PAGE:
One Nation, One King | Chicago Reader

One Nation, One King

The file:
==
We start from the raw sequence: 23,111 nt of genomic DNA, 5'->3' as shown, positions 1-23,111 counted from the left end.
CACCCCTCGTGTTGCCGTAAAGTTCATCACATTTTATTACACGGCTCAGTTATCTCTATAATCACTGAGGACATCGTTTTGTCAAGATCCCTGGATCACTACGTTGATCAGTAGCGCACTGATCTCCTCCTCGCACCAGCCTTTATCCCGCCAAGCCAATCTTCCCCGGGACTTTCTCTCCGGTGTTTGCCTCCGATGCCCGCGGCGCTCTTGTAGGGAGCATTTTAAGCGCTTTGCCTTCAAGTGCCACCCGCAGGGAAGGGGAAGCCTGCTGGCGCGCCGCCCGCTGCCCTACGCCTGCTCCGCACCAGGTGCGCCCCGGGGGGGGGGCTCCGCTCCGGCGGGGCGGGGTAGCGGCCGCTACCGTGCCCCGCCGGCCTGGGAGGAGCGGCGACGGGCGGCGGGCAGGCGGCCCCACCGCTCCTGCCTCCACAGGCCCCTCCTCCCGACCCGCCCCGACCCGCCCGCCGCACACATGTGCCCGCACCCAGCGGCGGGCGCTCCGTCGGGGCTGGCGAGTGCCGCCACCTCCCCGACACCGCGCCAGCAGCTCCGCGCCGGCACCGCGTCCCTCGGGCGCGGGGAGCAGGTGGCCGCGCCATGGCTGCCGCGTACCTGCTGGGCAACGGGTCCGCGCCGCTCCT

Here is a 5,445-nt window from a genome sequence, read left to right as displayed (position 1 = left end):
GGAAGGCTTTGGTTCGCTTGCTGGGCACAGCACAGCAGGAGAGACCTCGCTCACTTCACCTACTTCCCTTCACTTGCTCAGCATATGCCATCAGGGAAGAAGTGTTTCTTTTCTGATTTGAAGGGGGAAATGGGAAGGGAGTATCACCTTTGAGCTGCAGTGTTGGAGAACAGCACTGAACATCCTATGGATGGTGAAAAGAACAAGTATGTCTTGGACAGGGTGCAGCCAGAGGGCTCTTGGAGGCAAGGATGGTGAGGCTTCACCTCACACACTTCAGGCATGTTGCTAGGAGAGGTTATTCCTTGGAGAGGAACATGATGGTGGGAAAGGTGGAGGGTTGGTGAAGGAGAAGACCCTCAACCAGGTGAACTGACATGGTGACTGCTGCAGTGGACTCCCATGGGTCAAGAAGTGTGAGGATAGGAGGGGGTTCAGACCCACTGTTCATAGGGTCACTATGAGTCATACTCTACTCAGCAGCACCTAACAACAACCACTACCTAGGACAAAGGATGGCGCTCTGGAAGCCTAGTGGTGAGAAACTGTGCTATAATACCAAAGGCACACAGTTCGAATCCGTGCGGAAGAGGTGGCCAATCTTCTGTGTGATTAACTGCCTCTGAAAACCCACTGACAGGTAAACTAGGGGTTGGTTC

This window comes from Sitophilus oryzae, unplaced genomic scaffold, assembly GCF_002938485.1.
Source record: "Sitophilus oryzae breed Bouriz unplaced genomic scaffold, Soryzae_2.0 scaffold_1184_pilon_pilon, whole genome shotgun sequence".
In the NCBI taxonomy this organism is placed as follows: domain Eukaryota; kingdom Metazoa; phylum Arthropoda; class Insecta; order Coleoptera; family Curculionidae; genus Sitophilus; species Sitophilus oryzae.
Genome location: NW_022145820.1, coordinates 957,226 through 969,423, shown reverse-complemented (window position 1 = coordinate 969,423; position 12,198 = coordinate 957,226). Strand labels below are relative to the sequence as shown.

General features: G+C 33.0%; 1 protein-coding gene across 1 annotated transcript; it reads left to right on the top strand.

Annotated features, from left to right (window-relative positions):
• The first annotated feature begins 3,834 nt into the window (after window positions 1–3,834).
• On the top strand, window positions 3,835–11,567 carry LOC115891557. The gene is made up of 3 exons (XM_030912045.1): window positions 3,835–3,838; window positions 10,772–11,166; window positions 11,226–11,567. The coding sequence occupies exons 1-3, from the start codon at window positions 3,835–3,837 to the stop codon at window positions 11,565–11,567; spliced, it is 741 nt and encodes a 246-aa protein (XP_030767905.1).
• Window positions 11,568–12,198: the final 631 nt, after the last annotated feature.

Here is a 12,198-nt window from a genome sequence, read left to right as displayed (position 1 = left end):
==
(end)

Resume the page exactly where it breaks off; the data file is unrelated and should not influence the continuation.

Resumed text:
For viewers uninformed about the French Revolution, this drama covering the early years of the seminal uprising offers an adequate history lesson, although it's more like a plodding two-hour lecture from a droning teacher than an eye-opener delivered by a radical substitute. Writer-director Pierre Schoeller (The Minister) packs in a host of historical events, beginning just after the people's takeover of the Bastille fortress in 1789 and culminating in the execution of King Louis XVI in 1793, but the progress is sluggish. Famous speeches, flashes of violence, and political turning points are weirdly unenergetic and barely dissimilar from scenes of Parisian washerwomen singing by the Seine and ruddy-faced townsfolk conversing by candlelight. A focus on fictional characters, including a young man and woman who fall in love against the backdrop of their rebellion, is less distracting than the insertion of real-life revolutionaries like Maximilien Robespierre and Jean-Paul Marat, who might as well be talking paper dolls for the screen time and character development they get. The film looks splendid; if only its golden glow and impressive costumes had contributed to something more exciting. In French with subtitles.

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